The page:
By Kim Kalliber, Tulalip News
A recently finished mural project in downtown Edmonds, spanning two facing walls, portrays the pre-European life of our Coast Salish ancestors. Local residents and visitors can view the large-scale depictions of early encampments, canoes, smoking fish, cedar baskets and garments, and native plants and animals.
Completed in September 2020, the mural project is a collaboration of hard work and cultural understanding between Edmonds artist Andy Eccleshall, and Tulalip tribal member artist Ty Juvinel. The project was organized by Mural Project Edmonds, a committee of Art Walk Edmonds.
“I was approached by Andy because of the carving I am doing for the Edmonds Historical Museum, as well as various exhibits throughout Edmonds,” explained Ty. “Andy needed someone to create a mural that would represent the history of Edmonds and I mentioned the possibility of doing a mural depicting early contact, between fur trading.
“Andy did the amazing painting and I helped with the depiction,” said Ty. For more than a year, Ty shared history and photos with Andy, including a visit to the Hibulb Cultural Museum, to help him gain a better understanding of Coast Salish culture.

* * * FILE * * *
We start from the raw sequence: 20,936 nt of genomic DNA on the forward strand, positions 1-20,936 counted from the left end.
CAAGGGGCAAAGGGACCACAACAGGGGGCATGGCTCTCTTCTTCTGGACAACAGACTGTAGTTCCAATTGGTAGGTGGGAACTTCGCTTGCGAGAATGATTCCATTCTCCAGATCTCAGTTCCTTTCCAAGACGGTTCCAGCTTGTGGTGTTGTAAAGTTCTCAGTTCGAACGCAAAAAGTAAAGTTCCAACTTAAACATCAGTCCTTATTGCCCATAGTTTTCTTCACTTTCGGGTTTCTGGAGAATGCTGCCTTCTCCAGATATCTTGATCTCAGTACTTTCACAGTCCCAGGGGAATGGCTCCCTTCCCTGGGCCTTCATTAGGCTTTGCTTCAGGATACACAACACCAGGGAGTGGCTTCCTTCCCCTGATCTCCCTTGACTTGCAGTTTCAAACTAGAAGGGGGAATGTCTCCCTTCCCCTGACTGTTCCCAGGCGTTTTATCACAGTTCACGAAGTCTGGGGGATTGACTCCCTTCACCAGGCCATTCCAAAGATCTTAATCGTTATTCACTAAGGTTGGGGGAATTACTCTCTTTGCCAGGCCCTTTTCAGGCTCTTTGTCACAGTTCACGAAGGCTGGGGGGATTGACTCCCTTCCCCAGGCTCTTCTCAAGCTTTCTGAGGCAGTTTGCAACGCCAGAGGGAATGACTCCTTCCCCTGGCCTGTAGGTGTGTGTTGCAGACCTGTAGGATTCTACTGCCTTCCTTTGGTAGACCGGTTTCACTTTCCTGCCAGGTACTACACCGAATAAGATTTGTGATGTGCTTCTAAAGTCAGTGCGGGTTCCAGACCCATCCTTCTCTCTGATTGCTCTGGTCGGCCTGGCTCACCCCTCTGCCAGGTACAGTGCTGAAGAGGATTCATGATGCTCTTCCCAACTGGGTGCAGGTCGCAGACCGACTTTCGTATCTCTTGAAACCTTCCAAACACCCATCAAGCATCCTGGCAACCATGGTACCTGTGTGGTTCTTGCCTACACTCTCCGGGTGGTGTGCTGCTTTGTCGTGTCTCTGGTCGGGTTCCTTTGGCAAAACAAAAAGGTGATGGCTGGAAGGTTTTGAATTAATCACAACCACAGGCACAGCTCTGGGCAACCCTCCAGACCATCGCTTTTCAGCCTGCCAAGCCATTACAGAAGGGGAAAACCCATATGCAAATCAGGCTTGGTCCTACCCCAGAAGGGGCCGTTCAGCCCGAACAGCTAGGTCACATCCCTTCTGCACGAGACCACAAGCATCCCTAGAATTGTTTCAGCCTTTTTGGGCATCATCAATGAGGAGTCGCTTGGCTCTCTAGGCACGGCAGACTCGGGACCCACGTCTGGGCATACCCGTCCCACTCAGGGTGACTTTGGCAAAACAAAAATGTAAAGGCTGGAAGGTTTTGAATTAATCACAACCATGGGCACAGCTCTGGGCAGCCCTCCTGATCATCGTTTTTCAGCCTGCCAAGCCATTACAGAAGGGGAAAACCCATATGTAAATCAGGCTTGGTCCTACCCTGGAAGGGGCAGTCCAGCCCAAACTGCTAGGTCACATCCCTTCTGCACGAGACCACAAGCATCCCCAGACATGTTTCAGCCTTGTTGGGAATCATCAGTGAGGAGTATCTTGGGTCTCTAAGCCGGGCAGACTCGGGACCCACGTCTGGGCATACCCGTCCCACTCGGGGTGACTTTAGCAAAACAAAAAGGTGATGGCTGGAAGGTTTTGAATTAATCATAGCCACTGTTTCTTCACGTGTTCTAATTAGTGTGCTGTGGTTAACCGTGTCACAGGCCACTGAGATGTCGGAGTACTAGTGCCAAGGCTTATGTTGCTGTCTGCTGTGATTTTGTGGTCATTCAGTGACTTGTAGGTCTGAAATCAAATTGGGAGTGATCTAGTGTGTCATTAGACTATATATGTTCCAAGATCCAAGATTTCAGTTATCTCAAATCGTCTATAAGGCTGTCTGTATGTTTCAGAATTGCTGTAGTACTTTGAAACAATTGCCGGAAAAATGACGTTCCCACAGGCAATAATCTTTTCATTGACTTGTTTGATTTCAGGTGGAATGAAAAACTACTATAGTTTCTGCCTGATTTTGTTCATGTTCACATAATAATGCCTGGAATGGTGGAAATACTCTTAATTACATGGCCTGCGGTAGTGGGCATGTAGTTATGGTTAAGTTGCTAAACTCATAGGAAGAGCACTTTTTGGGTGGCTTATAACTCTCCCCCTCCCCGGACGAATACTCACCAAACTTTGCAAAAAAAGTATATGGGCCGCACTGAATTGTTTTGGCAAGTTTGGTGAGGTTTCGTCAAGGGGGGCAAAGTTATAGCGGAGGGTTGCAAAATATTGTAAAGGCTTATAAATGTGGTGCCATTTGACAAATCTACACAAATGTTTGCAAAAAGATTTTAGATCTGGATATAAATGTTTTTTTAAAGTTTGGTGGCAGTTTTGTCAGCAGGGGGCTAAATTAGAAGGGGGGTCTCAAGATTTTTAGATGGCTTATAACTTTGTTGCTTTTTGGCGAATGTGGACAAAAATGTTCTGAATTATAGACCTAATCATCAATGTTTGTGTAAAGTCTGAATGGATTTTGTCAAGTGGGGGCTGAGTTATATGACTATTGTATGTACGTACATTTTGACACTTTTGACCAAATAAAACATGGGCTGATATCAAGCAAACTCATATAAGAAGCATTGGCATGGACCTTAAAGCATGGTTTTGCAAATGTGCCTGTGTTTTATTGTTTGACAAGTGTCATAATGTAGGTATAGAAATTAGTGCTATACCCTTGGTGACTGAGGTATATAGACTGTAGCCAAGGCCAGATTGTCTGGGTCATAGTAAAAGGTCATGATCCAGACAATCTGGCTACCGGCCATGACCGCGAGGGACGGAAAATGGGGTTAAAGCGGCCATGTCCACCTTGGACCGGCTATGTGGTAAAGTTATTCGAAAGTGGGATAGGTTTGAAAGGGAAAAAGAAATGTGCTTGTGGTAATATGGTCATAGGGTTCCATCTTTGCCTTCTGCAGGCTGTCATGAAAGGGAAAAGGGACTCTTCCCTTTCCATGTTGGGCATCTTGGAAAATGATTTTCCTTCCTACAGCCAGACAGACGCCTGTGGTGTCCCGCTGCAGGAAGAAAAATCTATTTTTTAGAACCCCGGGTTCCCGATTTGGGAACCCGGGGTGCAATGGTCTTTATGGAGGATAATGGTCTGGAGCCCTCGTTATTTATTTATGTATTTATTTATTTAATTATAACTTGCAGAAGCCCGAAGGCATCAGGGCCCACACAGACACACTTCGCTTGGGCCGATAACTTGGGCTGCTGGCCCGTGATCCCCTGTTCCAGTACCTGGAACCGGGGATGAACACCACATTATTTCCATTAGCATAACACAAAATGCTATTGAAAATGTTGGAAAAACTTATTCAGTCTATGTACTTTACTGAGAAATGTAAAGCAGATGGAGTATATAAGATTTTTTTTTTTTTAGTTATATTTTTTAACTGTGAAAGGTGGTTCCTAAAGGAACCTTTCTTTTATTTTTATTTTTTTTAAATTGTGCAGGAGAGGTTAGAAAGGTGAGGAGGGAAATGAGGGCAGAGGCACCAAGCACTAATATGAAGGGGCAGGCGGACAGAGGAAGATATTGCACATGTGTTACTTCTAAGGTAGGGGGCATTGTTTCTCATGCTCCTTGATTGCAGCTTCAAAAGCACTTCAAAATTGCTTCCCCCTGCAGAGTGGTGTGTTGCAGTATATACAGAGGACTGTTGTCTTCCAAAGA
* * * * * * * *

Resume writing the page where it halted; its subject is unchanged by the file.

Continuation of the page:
Everything from the way huts were constructed, the design and use of canoes, how cedar was used, traditional cooking methods and the inclusion of a woolly dog, were discussed by the two artists.
Ty explained that woolly dogs were bred for their long hair, which was perfect for weaving into blankets and other items.
“One thing I like to mention, is Andy was told by a passerby that the women in the painting were wrong,” said Ty. “The passerby said they were wrong because their hair wasn’t matted and the hair shouldn’t be that nice. Luckily, I was there that day to dispel that claim, and educated them both that the Salish people bathed religiously, sometimes up to three times a day. Even during the winter, with cedar bow’s dipped in water and brushed against the body.”
“That area of Edmonds used to be a marsh land, so I figured it may have been used as a summer camp area; summer foraging and prepping for winter,” explained Ty. “From there it was just trying to close my eyes and go back to those days of beach camps, elders teaching basketry, hunting, fishing, kids doing as they please, everyone is busy with their chores, preparing for the winter. I was hoping the idea of a community would be shown, and Andy shows it. Community is everyone bringing their resources and abilities together for the community. Again, Andy depicts this wonderfully. When I stand in front of this mural I feel like I’m waiting for them to come to life. The men on the water shouting ashore, the scent of the smoke mixed with salmon and gentle tides.”
Ty’s signature can be found, along with Andy’s, at the base of each mural.
“It was a joy to work within the Edmonds community. Every time I visit I’m welcomed as a neighbor and everyone seems very genuine. I look forward to my next visit,” added Ty.
The mural is located on facing walls in the alley between 4th and 5th Avenue in Edmonds, connecting to Main Street.